$$
    H_V is in turn derived from the Hamiltonian density:
    $$
    H_V = \int_V d^3{\bf x}\mathcal{H}(x),
    $$
    which is in turn derived from your Maxwell Lagrangian by a Legendre transform. H_V is evaluated on the specific solution to the classical equations of motion (as given above).
     
    Last edited: Jul 20, 2012
  9. Jul 20, 2012 #8
    OK, you mean the potential formulation of Maxwell's equations: http://en.wikipedia.org/wiki/Mathem...lectromagnetic_field#Potential_field_approach ?

    In "Introductoin to elementary particles" by Griffiths, page 240, he says that the plane wave solution of Maxwell's equations with zero current density, in the Coulomb gauge (i.e. [itex]\Box A^\mu = 0[/itex]) are
    $$A^\mu (x) = ae^{-(i/\hbar)p\cdot x}\epsilon^\mu (p)$$
    where [itex]p[/itex] and [itex]x[/itex] are the relevant 4-vectors, [itex]\epsilon^\mu[/itex] is the polarization vector, and [itex]a[/itex] is a normalization factor. In the Coulomb gauge, one has [itex]p^\mu \epsilon^\mu = 0[/itex], [itex]\epsilon^0 = 0[/itex], so [itex]\mathbb{\epsilon}\cdot \mathbb{p} = 0[/itex], where the boldface symbols are for the spatial 3-vectors. If [itex]\mathbb{p}[/itex] is in the [itex]z[/itex] direction, then there are two linearly independent possibilities:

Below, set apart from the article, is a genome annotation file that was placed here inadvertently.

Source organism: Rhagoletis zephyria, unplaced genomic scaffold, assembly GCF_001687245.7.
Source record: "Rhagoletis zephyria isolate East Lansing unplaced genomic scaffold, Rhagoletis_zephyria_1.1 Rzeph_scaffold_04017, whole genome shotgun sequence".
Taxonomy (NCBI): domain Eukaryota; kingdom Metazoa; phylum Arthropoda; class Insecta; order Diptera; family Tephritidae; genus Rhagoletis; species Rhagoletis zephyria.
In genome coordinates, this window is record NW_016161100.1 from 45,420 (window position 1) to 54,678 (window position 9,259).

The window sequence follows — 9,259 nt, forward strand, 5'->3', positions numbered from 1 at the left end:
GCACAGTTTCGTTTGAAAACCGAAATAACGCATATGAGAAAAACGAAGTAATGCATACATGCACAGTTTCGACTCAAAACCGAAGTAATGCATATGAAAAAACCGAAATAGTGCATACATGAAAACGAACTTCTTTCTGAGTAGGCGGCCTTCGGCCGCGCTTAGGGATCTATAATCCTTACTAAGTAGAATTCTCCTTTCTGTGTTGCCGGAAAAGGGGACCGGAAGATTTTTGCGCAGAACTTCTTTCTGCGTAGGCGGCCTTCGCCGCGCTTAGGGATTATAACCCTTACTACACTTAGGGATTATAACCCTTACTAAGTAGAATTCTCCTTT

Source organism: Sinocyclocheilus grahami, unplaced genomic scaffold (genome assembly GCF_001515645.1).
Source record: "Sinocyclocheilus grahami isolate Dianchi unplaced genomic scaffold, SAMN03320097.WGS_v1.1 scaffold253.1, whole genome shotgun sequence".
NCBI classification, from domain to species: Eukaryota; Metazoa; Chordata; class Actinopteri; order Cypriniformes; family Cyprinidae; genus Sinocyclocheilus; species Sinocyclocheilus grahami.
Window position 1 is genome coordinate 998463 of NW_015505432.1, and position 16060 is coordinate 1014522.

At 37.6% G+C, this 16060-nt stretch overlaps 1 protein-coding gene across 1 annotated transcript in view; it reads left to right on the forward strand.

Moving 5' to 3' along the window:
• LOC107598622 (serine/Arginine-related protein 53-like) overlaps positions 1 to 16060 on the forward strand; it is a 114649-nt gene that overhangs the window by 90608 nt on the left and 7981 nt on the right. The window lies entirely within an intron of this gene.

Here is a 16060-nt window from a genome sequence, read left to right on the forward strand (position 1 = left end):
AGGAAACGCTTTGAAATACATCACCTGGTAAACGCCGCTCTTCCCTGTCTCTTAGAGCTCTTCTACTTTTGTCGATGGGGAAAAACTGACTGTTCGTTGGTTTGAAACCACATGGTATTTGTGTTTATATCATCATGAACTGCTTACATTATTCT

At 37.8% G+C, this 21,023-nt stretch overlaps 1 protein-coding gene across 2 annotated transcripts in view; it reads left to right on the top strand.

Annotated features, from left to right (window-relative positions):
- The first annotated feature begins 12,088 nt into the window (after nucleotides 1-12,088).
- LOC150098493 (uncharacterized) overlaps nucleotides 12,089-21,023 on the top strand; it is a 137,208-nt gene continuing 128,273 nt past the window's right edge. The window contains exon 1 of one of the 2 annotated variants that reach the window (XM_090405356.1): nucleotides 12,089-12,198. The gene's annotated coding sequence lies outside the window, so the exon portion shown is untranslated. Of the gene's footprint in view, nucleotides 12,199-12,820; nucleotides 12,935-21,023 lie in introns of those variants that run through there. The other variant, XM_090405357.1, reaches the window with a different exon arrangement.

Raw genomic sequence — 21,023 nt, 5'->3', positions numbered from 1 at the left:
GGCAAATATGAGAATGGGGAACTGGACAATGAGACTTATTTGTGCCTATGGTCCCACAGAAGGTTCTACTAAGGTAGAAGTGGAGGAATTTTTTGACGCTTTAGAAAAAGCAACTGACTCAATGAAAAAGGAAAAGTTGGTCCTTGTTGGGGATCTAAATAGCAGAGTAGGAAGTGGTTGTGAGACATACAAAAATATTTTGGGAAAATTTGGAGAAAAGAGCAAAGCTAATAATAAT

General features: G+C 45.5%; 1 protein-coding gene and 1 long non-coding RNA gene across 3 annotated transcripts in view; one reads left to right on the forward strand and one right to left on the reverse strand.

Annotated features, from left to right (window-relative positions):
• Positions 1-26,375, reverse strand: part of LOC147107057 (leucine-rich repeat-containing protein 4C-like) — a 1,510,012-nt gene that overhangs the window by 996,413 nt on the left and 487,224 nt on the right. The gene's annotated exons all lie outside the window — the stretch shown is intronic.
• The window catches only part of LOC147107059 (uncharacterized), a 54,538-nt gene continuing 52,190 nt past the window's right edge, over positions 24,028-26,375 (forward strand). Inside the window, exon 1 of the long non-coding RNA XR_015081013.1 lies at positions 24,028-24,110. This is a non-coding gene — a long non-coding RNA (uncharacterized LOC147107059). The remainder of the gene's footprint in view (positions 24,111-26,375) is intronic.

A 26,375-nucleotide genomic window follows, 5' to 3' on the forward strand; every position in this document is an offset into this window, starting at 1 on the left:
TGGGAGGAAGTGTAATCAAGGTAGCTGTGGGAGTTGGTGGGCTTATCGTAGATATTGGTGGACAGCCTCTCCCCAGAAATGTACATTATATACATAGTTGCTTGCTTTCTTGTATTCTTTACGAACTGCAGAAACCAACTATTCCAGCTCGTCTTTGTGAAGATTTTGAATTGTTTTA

$$\mathbb{\epsilon}^{(1)}=(1,0,0)\quad\quad\mathbb{\epsilon}^{(2)}=(0,1,0)$$
    which represent the two spin states.

    I think this is similar to what you have mentioned, though I fail to see two things:

    1. Where the complex numbers come from (though later on, he does mention that [itex]\epsilon^{\mu*}\epsilon_\mu = 1[/itex] and [itex]\epsilon_\mu^{(1)*}\epsilon^{(2)\mu} = 0[/itex], and I don't see where these conditions come from either.

    2. Why Griffiths has given two polarization vectors, and you only one (and it's conjugate). (I suspect that
    $$\mathbb{\epsilon}^{(1)}=\frac{1}{\sqrt{2}}(1,i,0)\quad\quad\mathbb{\epsilon}^{(2)}=\frac{1}{\sqrt{2}}(1,-i,0)$$
    work, as they are orthogonal to [itex]\mathbb{p}[/itex] and satisfy [itex]\epsilon^{\mu*}\epsilon_\mu = 1[/itex] and [itex]\epsilon_\mu^{(1)*}\epsilon^{(2)\mu} = 0[/itex].)

    3. Why complex conjugate has all of a sudden entered into the dot product, i.e. [itex]\zeta^*\cdot \zeta =1[/itex]? (Griffiths introduces this too, but I don't see an explanation...).

    Cheers.
     
  10. Jul 21, 2012 #9
    1) It is best to think of A(x) as being real; after all, from it follow the electric and magnetic fields, which satisfy Gauss' law, etc .. (You wouldn't, presumably, want to have to interpret the notion of complex charge densities and so on ..) So, if (when discussing plane waves) you like to think in terms of complex exponentials, e^{ik.x}, the most general possibility that solves the equations of motion and leading to real A(x) is that the ζ be complex. Finally, we always need the most general possibility if we want to make manifest all degrees of freedom.